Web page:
Why Empathy Is a Vital Skill to Develop in Law
Empathy is an aspect of legal professions that is often neglected in training. Law students should ensure they get an early start on honing it for working life.
Legal education and training can sometimes seem to be focused on absorbing legal knowledge and developing specific legal skills, for example, advocacy or legal research. While such knowledge and skills are important, it is vital not to overlook other wider skills, such as empathy, which are valuable both in legal practice and in life generally. Emma Jones, Senior Lecturer in Law at the University of Sheffield, explains what makes empathy an invaluable skill for legal professionals.
What is empathy?
Empathy is commonly understood as putting yourself in someone else’s shoes. In other words, imagining what another person is thinking and feeling. In fact, there appears to be two types of empathy. First, there is a cognitive form of empathy, where you use your thoughts to think from the perspective of someone else. Second, there an affective or emotional form of empathy, where you feel something of what you imagine that person is experiencing. The strongest forms of empathy are likely to combine the two – you have an emotional sensation but also remain aware that those emotions are not based on your own experience.
Why is empathy important?
Having empathy is very helpful as a law student. For example, imagine you are working on a project in a group and starting to feel frustrated that one group-member isn’t contributing fully. Using empathy to think about why that individual is behaving in that way can help you to take a constructive approach to resolving the issue. It could lead to you having a positive conversation with that person and setting in place practical strategies to enable them to contribute more. Even if these don’t work, it can help you to manage your frustration and appreciate the circumstances that have led to that person’s behaviour.
More widely, it can help you when studying law, particularly case law, to connect with the human elements involved. It reminds you that behind every case report there are people whose lives may be affected financially, emotionally or in myriad other ways.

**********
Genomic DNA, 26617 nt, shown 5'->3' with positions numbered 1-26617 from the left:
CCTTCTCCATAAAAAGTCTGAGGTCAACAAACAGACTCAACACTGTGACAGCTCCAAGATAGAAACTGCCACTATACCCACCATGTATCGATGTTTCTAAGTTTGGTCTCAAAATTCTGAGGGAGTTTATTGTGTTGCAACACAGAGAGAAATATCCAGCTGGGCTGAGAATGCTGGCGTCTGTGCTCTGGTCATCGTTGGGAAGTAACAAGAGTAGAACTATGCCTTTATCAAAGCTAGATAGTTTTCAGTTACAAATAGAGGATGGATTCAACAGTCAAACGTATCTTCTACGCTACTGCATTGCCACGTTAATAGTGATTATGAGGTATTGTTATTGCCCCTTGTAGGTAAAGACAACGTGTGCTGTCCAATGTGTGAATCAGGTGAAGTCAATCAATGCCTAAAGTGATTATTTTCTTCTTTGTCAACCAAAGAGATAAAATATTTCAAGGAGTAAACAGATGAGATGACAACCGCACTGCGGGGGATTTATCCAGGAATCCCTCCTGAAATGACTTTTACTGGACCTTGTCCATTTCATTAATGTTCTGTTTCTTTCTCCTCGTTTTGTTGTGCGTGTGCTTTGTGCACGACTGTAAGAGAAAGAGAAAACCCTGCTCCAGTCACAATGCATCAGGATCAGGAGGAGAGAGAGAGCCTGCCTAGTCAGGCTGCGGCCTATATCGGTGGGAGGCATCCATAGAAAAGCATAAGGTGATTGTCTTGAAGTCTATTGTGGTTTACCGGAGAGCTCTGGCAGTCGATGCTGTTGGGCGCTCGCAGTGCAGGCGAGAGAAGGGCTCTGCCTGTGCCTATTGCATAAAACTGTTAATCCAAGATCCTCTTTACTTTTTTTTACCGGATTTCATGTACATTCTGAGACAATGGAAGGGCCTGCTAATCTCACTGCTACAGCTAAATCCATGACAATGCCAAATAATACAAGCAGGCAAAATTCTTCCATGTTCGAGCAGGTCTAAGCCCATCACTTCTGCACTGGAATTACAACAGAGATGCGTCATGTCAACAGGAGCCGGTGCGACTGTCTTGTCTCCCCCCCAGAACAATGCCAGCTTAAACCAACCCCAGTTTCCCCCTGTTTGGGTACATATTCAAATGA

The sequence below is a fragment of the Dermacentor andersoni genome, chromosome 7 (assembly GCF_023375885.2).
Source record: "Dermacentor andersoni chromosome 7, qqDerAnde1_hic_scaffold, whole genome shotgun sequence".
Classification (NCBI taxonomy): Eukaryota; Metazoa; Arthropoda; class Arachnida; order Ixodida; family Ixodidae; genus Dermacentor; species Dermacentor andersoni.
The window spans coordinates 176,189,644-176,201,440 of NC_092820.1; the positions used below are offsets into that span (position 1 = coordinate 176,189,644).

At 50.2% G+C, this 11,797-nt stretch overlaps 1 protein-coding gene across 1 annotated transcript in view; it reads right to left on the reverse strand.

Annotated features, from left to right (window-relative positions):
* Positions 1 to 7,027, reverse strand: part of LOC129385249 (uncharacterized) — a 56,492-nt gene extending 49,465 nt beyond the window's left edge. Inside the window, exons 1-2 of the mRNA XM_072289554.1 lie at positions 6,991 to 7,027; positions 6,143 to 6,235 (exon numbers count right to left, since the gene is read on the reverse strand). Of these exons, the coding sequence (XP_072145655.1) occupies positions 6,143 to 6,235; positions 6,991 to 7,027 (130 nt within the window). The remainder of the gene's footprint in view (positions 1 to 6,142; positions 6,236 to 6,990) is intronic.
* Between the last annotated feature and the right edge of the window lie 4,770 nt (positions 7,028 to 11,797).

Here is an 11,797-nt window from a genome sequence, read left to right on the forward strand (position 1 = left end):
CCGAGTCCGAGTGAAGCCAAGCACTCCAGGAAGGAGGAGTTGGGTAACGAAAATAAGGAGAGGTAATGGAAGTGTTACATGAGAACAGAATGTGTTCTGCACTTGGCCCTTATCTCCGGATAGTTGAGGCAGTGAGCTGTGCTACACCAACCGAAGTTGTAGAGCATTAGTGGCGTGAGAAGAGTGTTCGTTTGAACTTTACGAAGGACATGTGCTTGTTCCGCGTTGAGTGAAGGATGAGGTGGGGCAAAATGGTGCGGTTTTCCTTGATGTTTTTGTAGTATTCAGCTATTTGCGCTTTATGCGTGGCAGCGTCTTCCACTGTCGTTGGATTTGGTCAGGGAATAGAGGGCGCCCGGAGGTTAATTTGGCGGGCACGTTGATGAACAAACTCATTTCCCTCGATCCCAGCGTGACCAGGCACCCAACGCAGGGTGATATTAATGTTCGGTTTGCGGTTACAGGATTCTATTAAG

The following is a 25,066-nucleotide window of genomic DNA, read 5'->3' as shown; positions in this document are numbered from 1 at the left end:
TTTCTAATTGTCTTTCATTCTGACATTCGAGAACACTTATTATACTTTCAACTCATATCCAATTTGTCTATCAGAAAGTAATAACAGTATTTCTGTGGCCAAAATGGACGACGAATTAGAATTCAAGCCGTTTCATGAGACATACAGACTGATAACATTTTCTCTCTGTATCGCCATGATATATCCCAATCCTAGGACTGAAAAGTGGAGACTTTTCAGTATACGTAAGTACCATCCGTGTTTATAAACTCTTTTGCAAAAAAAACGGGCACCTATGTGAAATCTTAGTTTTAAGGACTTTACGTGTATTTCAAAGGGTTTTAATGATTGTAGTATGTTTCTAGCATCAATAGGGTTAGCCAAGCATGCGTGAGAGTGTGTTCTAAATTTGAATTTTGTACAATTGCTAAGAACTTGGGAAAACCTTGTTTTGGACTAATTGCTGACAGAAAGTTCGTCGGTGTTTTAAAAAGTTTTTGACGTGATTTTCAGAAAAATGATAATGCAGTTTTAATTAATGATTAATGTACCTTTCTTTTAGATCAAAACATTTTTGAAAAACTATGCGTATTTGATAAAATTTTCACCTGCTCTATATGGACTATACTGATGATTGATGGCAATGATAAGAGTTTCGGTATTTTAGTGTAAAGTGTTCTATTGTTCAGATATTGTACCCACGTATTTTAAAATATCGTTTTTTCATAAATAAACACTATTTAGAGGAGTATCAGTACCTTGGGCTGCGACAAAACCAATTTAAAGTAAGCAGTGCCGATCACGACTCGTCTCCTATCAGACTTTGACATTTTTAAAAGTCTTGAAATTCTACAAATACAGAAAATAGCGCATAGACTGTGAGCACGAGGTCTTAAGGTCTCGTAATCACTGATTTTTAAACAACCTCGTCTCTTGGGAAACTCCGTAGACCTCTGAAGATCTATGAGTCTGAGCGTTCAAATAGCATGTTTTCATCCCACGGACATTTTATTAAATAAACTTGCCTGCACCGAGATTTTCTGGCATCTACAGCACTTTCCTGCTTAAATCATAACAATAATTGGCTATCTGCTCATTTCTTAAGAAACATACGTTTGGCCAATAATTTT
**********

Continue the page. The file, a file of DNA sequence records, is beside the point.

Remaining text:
If you are thinking of going on to work in the legal profession, or undertaking any clinical legal education, empathy is also important. In fact, the Bar Standards Board’s Professional Statement for Barristers refers to the need to know how and where to demonstrate empathy (3.4). All legal professionals need to understand the role of empathy. This is partly because it is a valuable tool to assist in developing a strong relationship and rapport with your clients. It is also to ensure you are aware of when your feelings of affective or emotional empathy could start to contribute to a danger of over-stepping professional boundaries. In other words, when empathy changes to sympathy.
When selecting a new Supreme Court Justice, former US President Barack Obama also argued that empathy is an important quality for judges, because it enables them to understand the impact of justice upon individuals’ circumstances.
More broadly, throughout life, empathy is vital. It can equip you to deal with a wide range of people, such as work colleagues. It can also enhance your relationships with family and friends by helping you to understand and respect their viewpoint more.
All legal professionals need to understand the role of empathy.
In addition, some researchers on empathy have argued that it is necessary to act as the spark which motivates people into performing kind and compassionate acts for others. For law students and legal professionals, this could include volunteering to become involved in pro bono work (‘for the public good’) or campaigning on issues relating to social justice and fairness.
How can I develop my use of empathy?
Even if you don’t feel like you’re a naturally empathetic person, there is evidence that empathy is a form of skill that can be taught and developed. A good starting point is to practice becoming more aware of your own and other people’s emotions. This can involve observing physical cues (a smile, a frown, hand movements) and also listening to their tone of voice. Building time into your schedule to reflect on your interactions with others, to think about the situation from the other person’s point of view and to consider how they experienced the situation, can also be helpful.
Overall, empathy is a vital skill and one which can be learnt and developed. Starting when studying law will not only help in the short term, but also be valuable after graduation, whether in your work as a legal professional, or in whatever other path you chose.